This was an interview question to be coded in C++:
Write code for a vending machine: Start with a simple one where it just vends one type of item. So two state variables: money and inventory, would do.
I would use a state machine which has about 3-4 states. Use an enum variable to indicate the state and use a switch case statement, where each case has the operations to be done corresponding to each state and stay in a loop to move from one state to another.
The next question:
But using a switch case statement does not "scale well" for more states being added and modifying existing operations in a state. How are you going to deal with that problem?
I couldn't answer this question at that time. But later thought, I can probably:
- have different functions for different states (each function corresponding to a state)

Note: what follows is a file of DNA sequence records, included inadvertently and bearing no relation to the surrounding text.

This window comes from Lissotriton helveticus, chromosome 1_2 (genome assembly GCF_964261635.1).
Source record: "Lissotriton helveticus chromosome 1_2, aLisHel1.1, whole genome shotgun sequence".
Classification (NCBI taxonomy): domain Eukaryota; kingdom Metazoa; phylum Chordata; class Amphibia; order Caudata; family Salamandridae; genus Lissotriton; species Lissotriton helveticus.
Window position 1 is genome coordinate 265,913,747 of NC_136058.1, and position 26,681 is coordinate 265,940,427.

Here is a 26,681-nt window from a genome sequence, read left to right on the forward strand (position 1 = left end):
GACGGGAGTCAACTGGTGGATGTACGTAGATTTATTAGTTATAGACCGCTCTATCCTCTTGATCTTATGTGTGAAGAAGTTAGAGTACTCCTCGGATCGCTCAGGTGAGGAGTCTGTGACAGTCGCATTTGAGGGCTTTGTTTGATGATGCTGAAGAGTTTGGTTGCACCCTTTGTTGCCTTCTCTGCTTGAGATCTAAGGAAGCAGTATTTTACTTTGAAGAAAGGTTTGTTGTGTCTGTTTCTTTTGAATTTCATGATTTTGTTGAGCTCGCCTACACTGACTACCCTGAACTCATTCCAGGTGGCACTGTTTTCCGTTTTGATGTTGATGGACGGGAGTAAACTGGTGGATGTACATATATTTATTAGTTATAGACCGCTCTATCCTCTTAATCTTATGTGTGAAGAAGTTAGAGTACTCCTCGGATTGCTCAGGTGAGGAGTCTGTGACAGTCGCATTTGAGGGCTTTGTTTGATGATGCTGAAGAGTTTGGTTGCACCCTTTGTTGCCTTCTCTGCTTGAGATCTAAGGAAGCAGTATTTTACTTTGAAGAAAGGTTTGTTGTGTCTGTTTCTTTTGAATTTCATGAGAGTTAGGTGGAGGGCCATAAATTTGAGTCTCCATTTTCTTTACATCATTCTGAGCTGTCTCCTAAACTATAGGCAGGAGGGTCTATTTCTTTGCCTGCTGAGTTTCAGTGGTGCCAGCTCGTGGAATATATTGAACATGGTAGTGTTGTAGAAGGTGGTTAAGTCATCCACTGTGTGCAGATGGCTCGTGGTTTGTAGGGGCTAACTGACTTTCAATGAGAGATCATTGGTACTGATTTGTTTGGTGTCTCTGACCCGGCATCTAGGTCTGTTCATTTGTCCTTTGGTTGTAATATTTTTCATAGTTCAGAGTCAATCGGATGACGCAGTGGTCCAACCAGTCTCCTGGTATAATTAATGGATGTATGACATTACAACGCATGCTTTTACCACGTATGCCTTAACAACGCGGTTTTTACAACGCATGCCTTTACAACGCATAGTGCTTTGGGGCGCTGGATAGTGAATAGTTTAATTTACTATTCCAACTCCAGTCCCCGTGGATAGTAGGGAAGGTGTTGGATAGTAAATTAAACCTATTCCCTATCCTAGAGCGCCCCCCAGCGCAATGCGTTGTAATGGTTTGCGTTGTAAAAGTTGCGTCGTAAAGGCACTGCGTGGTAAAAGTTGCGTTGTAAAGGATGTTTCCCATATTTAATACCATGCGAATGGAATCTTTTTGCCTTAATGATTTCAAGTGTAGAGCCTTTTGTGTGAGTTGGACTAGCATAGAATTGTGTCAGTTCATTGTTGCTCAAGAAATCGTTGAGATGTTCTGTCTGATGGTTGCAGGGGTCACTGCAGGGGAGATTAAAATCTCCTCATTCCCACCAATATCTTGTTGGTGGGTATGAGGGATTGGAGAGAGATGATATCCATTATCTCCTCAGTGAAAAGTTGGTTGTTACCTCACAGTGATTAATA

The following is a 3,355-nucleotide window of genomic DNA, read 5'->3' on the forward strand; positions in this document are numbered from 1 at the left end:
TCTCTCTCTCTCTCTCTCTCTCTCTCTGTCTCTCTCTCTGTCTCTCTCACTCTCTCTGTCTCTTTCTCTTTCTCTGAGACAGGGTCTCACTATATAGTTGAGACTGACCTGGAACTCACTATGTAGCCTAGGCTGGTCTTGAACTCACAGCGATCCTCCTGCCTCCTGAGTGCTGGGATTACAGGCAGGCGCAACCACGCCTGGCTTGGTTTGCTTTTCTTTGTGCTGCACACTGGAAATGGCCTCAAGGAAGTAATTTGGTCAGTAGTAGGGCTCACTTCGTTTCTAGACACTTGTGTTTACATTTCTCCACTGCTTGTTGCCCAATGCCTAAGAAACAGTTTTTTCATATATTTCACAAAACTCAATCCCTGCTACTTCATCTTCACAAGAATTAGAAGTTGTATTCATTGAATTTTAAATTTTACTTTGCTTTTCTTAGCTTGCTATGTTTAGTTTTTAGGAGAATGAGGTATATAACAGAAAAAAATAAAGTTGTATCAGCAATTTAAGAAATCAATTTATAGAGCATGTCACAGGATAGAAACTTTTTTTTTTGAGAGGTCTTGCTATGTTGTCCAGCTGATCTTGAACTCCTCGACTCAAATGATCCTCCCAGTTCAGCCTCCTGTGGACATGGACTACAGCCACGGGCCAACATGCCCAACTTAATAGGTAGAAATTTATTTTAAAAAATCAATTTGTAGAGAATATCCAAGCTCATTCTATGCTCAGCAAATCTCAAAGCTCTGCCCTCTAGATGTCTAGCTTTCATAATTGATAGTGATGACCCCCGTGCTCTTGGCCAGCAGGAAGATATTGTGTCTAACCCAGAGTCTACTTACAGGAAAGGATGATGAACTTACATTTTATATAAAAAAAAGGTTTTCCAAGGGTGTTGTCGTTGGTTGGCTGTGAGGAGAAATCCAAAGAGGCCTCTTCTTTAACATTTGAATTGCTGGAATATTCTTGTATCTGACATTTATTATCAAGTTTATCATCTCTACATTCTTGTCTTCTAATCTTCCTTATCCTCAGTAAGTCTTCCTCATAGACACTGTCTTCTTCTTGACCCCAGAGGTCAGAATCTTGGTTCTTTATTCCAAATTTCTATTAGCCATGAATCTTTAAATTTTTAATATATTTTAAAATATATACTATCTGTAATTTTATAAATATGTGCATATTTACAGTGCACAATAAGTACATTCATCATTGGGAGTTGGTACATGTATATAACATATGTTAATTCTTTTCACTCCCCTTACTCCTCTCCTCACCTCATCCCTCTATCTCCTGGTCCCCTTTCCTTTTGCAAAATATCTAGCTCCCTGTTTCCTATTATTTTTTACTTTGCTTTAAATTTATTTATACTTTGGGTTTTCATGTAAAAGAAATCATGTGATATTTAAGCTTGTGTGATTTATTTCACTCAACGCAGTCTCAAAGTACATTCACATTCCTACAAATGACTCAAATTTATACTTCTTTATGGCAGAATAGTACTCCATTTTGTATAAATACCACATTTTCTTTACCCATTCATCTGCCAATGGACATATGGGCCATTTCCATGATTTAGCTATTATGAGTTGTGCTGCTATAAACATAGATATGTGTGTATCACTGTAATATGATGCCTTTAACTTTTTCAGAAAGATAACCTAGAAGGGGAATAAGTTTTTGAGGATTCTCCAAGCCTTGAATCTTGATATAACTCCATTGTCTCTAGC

- have an
std::mapfrom (string, function) where string indicates state to call the corresponding state function.
- The main function has a string variable (starting in initial state), and calls the function corresponding to that variable in a loop. Each function does the operations needed and returns the new state to the main function.
My questions are:
- What is the problem with switch-case statements with respect to scalability in the context of large scale software systems?
- If so is my solution (which currently I feel is a bit more modular than having long linear code) going to resolve the problem?
The interview question is expecting answers from C++ idioms and design patterns for large scale software systems.